Special airline fee for musical instruments hits the wrong note
Musicians across the country are seeing red over what they have termed a ‘ridiculous’ new rule, which forces them to cough up Rs 1,000 for every musical instrument they carry on board a domestic flight. The diktat, which came into effect after DGCA approval earlier this month, had already been enforced by some airlines last year. The payment is mandatory, and over and above any extra payment that may have to be made for the weight of the instruments.
At the forefront of the battle is Juhu-based tabla player Anuradha Pal, who is leading an online petition against the rule. Pal’s campaign has garnered about 1,300 supporters so far. Pal plans to take the petition to the Ministry of Civil Aviation once the campaign gathers enough steam. ‘We musicians are ambassadors of Indian culture across the world. Rather than being supportive, airlines are exploiting us, charging for musical instruments, when they are well within weight and dimension limits prescribed by the airlines themselves,’ the petition states.
Speaking to MiD DAY, Pal added, “Our government keeps finding new ways to tax us, its citizens. I have flown all over the world but never faced such a rule.”
Pal is not alone. Many other musicians have added weight to her cause and shown support, including Uday Benegal of Indus Creed. Speaking to
MiD DAY, Benegal said, “The discrimination is disturbing and ad hoc. This might sound harsh, but it sounds like a scam. The charge is supposed to be for ‘special handling’. I asked the airline whether that meant they would be liable if the instruments were damaged. They said no. Musicians have it hard enough in this country to begin with. The rule is sure to affect the growth of the industry.”
It all started with a YouTube video posted by singer-songwriter Raghu Dixit in November last year. The video shows Dixit and his band members arguing with airline staff over a set of 20 flutes to be checked in. A heated argument ensues, and the airline staffer says, “The rule is in effect from October 1.
Whether you like it or not, unfortunately you have to pay for it.” He is later seen asking Dixit, “Are you going to pay for it or not, because your flight is already boarding.” A frustrated Dixit replies, “Well, my ticket is less than what I’d pay [for the flutes] so…” Dixit and his band had to cough up Rs 4,000 for four instruments, including the case of 20 flutes, before they could board their flight.
A spokesman representing Dixit said, “What we want is that airlines treat musical instruments the same way they would treat any other fragile piece of luggage. We have no problem if they charge us extra because an instrument is over the weight or size limit. But overcharging simply because it is an instrument is unfair.”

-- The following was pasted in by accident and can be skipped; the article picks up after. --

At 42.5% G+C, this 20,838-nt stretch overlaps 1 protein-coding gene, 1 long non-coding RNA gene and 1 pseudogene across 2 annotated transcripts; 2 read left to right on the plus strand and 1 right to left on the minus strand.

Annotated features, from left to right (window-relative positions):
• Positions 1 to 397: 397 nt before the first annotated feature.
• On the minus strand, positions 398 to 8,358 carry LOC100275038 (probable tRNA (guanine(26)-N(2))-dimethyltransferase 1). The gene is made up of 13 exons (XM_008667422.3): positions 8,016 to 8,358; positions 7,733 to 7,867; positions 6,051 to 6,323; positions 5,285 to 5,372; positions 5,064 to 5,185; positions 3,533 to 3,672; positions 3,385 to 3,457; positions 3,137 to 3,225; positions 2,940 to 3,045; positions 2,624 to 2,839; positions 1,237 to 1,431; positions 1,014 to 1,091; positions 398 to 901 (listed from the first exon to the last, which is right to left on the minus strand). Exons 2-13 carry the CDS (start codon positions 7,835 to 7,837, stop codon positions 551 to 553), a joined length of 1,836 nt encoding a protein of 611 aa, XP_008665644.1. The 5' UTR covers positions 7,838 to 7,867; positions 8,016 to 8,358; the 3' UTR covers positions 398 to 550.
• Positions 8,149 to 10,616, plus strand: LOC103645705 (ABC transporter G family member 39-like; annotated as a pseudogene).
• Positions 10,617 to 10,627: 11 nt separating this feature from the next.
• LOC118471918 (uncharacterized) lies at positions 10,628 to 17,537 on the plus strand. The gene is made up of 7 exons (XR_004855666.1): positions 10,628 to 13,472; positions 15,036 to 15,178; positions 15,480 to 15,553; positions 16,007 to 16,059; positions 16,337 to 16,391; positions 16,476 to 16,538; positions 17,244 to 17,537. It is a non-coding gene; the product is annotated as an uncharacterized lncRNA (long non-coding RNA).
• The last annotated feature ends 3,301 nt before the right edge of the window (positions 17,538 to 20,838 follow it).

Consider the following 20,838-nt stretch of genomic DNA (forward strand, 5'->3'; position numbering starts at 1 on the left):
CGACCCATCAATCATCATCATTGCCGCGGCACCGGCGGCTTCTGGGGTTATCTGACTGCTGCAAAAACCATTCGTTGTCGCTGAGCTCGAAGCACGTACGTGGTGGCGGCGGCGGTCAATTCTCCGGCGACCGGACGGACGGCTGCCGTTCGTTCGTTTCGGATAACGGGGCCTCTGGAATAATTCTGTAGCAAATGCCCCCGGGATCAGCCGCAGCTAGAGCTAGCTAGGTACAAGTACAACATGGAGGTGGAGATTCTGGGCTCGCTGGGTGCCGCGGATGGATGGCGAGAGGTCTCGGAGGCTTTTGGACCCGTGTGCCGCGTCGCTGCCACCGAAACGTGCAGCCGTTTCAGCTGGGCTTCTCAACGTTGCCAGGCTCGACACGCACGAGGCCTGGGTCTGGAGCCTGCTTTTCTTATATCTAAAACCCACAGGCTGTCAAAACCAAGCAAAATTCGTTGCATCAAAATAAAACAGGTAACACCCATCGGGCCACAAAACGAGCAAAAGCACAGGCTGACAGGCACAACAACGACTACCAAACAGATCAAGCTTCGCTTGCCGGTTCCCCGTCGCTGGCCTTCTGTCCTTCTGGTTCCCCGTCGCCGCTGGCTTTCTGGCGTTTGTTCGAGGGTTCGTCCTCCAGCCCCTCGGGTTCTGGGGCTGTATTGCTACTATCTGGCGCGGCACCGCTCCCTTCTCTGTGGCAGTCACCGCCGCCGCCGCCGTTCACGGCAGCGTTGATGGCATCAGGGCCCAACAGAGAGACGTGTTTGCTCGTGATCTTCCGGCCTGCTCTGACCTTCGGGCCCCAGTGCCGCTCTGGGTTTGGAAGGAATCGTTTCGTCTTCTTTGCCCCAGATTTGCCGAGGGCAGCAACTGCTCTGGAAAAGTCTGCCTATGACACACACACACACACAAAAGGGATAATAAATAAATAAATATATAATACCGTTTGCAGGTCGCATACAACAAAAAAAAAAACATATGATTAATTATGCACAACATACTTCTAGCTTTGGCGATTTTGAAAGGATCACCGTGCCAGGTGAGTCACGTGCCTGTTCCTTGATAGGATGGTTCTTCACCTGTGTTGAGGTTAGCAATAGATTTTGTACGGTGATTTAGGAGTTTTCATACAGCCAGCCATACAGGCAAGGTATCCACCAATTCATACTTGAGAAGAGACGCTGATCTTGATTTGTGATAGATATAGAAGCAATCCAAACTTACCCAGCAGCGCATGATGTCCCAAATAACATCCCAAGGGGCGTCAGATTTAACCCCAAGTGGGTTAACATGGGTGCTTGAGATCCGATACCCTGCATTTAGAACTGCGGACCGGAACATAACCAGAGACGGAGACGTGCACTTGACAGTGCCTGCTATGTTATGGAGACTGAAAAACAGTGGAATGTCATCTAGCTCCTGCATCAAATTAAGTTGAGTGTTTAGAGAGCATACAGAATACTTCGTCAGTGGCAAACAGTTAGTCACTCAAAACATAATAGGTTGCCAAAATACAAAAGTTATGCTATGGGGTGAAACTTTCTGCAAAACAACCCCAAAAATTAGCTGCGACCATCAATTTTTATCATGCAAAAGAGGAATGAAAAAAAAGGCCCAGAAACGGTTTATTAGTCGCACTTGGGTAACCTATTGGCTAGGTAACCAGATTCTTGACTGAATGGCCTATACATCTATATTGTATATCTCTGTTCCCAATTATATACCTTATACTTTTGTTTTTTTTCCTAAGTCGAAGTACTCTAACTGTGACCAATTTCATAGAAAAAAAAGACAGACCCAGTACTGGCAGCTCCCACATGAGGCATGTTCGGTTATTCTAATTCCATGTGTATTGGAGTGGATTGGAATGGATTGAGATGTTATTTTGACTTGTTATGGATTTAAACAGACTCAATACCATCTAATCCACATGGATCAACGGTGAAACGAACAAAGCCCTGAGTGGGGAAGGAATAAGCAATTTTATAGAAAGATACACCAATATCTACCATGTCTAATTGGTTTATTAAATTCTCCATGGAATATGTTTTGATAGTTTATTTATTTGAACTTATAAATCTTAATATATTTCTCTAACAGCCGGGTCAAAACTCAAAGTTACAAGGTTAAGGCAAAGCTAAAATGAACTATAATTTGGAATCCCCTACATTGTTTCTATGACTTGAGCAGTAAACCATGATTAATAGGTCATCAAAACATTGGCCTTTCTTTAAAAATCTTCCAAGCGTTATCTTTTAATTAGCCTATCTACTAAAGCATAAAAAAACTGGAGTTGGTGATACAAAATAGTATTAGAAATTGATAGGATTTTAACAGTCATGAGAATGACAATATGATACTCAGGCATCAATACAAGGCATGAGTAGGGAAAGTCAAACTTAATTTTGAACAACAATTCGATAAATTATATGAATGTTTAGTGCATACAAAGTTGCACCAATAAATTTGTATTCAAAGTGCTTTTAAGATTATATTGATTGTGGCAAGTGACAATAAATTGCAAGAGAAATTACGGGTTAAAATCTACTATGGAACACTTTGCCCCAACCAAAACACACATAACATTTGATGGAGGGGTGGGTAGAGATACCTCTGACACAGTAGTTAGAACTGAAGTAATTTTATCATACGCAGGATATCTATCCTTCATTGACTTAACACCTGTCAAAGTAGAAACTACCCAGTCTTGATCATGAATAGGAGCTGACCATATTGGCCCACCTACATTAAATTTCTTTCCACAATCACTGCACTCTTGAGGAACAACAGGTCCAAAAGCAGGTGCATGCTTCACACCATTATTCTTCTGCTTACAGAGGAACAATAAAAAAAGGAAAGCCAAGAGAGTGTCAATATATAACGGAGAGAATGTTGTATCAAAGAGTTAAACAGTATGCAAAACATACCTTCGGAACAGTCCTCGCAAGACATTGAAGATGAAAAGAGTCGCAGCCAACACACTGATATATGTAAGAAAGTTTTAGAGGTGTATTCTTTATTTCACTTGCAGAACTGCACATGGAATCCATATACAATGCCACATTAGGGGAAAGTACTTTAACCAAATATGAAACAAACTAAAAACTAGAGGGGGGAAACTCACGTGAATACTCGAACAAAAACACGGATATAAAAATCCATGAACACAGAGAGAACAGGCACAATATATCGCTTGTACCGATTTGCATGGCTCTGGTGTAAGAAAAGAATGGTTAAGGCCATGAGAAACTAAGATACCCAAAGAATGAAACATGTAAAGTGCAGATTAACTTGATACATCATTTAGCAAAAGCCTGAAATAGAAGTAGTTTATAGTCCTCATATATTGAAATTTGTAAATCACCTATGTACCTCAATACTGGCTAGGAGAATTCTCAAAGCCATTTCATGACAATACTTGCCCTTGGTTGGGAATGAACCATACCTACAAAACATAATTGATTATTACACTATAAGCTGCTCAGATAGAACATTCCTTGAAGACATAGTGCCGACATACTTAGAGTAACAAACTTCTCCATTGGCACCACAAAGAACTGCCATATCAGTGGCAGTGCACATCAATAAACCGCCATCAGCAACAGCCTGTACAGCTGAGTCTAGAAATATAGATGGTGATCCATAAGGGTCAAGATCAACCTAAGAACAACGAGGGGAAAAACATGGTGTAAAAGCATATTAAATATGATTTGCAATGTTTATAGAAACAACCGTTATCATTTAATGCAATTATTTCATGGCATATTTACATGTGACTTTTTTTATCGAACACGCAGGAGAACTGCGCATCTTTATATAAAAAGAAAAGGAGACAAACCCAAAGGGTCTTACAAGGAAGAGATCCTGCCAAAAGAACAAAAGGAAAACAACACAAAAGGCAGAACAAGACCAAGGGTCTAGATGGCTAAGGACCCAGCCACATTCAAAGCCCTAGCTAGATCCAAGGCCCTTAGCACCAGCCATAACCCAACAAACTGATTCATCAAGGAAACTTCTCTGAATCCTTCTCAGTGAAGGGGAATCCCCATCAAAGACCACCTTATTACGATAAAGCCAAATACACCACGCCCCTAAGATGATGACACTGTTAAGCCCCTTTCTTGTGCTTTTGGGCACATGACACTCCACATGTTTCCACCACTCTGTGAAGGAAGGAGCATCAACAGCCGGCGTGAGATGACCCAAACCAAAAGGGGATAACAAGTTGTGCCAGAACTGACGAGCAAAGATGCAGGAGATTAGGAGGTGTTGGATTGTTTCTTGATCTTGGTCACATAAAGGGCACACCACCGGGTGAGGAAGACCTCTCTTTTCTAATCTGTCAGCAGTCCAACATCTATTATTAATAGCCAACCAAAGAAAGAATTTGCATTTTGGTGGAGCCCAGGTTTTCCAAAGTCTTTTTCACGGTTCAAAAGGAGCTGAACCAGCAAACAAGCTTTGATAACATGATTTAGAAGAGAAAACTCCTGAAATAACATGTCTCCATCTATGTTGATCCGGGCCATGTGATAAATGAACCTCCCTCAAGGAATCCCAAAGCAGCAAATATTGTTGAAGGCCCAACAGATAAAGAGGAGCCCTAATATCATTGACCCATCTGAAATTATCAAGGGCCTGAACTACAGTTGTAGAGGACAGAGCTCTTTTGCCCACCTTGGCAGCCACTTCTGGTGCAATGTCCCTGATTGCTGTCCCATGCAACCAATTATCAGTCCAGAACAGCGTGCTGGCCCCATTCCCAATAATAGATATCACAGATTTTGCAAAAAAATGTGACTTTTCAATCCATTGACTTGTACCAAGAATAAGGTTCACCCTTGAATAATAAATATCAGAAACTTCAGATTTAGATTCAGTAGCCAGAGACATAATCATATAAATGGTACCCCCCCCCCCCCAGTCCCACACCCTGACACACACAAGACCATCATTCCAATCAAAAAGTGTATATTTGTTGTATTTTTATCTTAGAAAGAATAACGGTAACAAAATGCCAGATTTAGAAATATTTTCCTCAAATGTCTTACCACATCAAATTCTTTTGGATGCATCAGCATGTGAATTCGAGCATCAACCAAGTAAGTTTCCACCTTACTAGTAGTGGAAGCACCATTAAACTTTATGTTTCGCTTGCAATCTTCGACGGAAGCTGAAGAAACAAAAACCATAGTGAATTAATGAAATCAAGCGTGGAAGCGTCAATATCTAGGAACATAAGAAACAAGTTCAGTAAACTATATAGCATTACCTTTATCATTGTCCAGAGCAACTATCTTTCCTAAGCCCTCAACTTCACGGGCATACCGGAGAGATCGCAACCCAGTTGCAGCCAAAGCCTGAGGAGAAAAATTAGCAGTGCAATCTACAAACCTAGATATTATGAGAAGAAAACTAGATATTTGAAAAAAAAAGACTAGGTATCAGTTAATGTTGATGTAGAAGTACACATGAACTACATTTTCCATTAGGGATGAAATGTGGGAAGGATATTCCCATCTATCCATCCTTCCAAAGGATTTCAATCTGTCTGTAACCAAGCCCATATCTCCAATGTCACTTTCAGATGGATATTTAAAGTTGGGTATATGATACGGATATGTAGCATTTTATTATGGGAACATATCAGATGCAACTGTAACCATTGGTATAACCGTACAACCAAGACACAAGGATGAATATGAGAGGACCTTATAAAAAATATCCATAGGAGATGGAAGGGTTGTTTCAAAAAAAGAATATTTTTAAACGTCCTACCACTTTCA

The new regulations also mean that the ceiling for free check-in baggage has been reduced to 15 kg. This means musicians, inevitably burdened with heavy instruments in addition to their luggage, have to shell out up to Rs 250 for every additional kilo they wish to take onto the flight.
Pal’s petition mentions: ‘This means that I now have to pay at least Rs 5,000 per flight for my tablas to be checked in – Rs 10,000 for a round trip; this, without even considering my personal belongings. With the current state of the economy, musicians are already suffering with regard to payments.
Between slashed budgets for cultural events and such blatant exploitation by the airlines, how exactly are artists supposed to survive in such an environment?’
Guitarist Ravi Iyer said, “The rule is ridiculous. I usually carry my guitars in a hard case. If the instrument is light or delicate, I take it with me as hand baggage. The new rule forces me to check-in all musical instruments. Recently, an airline attempted to charge me Rs 1,000 for a pedal-board, but when I put up a fight, they only charged me for my guitar.”
The Director-General of Civil Aviation Arun Mishra remained unavailable for comment. The link to Anuradha Pal's petition
Unbundling of fares
Late last month, the Ministry of Civil Aviation allowed unbundling of services to bring down cost of travel for passengers who do not need additional services. Seven such services were allowed to be unbundled. The charges of most of these services, including check-in baggage, preferred seats, carriage of sports equipment, musical instruments and items of value were earlier included in the base fare of airlines. Some airlines have also reduced free baggage allowance from 20 to 15 kg.